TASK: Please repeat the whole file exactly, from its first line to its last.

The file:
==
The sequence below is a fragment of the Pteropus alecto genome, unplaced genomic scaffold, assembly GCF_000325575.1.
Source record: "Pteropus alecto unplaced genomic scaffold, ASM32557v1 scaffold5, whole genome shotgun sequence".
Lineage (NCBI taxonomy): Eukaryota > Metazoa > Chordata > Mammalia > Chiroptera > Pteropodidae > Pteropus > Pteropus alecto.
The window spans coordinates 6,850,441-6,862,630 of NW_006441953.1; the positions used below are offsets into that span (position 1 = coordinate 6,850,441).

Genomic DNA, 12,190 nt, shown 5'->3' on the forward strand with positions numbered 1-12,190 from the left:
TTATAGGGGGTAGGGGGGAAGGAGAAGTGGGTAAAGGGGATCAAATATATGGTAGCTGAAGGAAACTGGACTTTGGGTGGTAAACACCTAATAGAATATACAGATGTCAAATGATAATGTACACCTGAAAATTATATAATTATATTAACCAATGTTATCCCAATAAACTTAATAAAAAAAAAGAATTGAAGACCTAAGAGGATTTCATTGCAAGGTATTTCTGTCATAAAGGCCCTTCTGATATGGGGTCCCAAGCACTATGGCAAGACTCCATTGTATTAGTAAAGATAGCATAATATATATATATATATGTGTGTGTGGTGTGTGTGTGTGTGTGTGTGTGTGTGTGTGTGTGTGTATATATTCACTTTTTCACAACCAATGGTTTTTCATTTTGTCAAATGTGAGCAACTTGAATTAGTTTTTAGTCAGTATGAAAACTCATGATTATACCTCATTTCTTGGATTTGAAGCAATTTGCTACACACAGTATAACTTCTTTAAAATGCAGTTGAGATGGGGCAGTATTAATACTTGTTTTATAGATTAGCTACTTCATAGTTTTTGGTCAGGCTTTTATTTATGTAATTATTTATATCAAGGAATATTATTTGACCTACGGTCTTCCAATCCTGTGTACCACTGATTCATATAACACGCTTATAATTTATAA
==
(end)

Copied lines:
The sequence below is a fragment of the Pteropus alecto genome, unplaced genomic scaffold, assembly GCF_000325575.1.
Source record: "Pteropus alecto unplaced genomic scaffold, ASM32557v1 scaffold5, whole genome shotgun sequence".
Lineage (NCBI taxonomy): Eukaryota > Metazoa > Chordata > Mammalia > Chiroptera > Pteropodidae > Pteropus > Pteropus alecto.
The window spans coordinates 6,850,441-6,862,630 of NW_006441953.1; the positions used below are offsets into that span (position 1 = coordinate 6,850,441).

Genomic DNA, 12,190 nt, shown 5'->3' on the forward strand with positions numbered 1-12,190 from the left:
TTATAGGGGGTAGGGGGGAAGGAGAAGTGGGTAAAGGGGATCAAATATATGGTAGCTGAAGGAAACTGGACTTTGGGTGGTAAACACCTAATAGAATATACAGATGTCAAATGATAATGTACACCTGAAAATTATATAATTATATTAACCAATGTTATCCCAATAAACTTAATAAAAAAAAAGAATTGAAGACCTAAGAGGATTTCATTGCAAGGTATTTCTGTCATAAAGGCCCTTCTGATATGGGGTCCCAAGCACTATGGCAAGACTCCATTGTATTAGTAAAGATAGCATAATATATATATATATATGTGTGTGTGGTGTGTGTGTGTGTGTGTGTGTGTGTGTGTGTGTGTGTATATATTCACTTTTTCACAACCAATGGTTTTTCATTTTGTCAAATGTGAGCAACTTGAATTAGTTTTTAGTCAGTATGAAAACTCATGATTATACCTCATTTCTTGGATTTGAAGCAATTTGCTACACACAGTATAACTTCTTTAAAATGCAGTTGAGATGGGGCAGTATTAATACTTGTTTTATAGATTAGCTACTTCATAGTTTTTGGTCAGGCTTTTATTTATGTAATTATTTATATCAAGGAATATTATTTGACCTACGGTCTTCCAATCCTGTGTACCACTGATTCATATAACACGCTTATAATTTATAA